Larry Norman's Nightmare
The Reassuring Certainty of Paradox

Blog Church, Lion in Babylon, and Rabbit Fur

Ever have times when you just have too many things you're thinking about?  Today's the day for me.  This is a bit random, but perhaps there is some connection here:

  • Though I will not dwell much on the topic of why I blog (can you imagine a more boring topic?), I do think the phenomenon of blogging is interesting.  So does Jeremy Huggins, a blogger who devoted quite a lot of time to an analysis of the movement in an article called "Blogging Our Hearts Out ," found in Critique, the newsletter of Ransom Fellowship.  He is particularly interested in how the emergent evangelicals champion the movement as ushering in a more communal, less hierarchical church, and he questions this.  As Huggins says, "Because the emergent bloggers feel that they have been let down, to some degree, by the church, they are seeking to circumvent traditional church structures and authorities, feeling that true community comes through collaboration and shared community rather than top-down through select individuals."  He asks, "Will the abuse of blogging lead the church back to a gnostic, disembodied spirituality?  It's something to consider.
  • Speaking of Ransom Fellowship, in the latest issue (sorry, not online), Denis Haack asks if all the cheering by evangelicals about the Chronicles of Narnia film, while understandable (as in, "finally a film about Christianity in the media!"), is really a good thing.  Before you dismiss him as a curmudgeon (I met him, and he's not, much), consider these comments: "Consider what our response [to the film] would be if the gospel, not the culture war, is our primary concern.  Remember that America is both clearly post-Christian, and increasingly pluralistic, and that much of the postmodern generation thinks it has seen and heard what we stand for, and finds it wanting.  That our desire to evangelize is primarily a power play, a way to gain political and cultural influence until we are able to impose our standards on society." Ouch.  Is that a bit harsh?  He asks "[W]hy not let the film (and book) stand on its own? Why not trust God enough to allow the Holy Spirit to use a great, subtly creative and powerful story to awaken non-Christians to the Story of the gospel?  It's something to consider, right?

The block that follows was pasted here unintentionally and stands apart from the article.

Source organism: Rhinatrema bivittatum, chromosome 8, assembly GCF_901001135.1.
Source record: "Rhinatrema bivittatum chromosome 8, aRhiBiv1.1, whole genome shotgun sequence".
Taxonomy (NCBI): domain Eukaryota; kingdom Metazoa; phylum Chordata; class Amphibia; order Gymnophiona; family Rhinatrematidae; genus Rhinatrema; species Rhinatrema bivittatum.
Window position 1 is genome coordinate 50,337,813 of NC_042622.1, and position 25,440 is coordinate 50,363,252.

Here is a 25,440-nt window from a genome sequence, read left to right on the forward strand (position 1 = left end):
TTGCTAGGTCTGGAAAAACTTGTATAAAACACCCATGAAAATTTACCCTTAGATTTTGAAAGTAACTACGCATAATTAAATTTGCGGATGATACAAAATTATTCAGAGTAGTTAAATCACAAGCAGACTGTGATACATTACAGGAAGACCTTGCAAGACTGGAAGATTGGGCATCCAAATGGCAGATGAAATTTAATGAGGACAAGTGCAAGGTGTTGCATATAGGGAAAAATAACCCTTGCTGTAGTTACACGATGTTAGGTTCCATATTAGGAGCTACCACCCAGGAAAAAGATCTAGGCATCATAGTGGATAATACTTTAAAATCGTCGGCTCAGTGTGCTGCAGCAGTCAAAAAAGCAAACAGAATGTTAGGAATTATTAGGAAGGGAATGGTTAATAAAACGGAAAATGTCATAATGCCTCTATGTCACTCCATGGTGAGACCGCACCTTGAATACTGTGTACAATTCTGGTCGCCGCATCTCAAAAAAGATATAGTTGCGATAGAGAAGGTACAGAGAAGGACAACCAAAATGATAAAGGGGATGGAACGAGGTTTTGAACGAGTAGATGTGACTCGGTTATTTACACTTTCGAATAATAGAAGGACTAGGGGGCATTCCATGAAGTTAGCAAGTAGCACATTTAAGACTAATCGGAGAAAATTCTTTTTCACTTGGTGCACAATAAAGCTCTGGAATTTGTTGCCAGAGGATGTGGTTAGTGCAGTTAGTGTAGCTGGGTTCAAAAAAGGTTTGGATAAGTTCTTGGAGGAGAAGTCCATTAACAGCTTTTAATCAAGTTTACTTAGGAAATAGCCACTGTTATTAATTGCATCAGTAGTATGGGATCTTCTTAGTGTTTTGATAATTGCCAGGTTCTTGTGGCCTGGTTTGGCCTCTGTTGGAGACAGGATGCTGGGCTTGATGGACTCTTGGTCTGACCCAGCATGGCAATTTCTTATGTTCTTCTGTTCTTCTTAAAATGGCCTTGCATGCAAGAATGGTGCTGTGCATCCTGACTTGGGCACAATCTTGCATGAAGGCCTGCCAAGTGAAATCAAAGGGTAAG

• JennyTo me the most intriguing new release today is an indie album by Jenny Lewis with the Watson Twins called Rabbit Fur Coat.  Twenty-something Jenny's life is sadly representative of many young adults who have grown up in a tide of brokenness from dysfunctional families and relationships.  The pain is evident in her songs, though she has a beautiful voice and can pen a very human if sad song.  Here's a sample: "What are you changing?/ What do you think you're changing?/ You can't change things./ We're all stuck in our ways./ It's like trying to clean the ocean./ What do you think, you can drain it?/ Well, it was poison and dry/ long before you came."  Not too much hope there.  You can read a bit about her in a cover story from Harp, and listen to her here.

Enough said for now!

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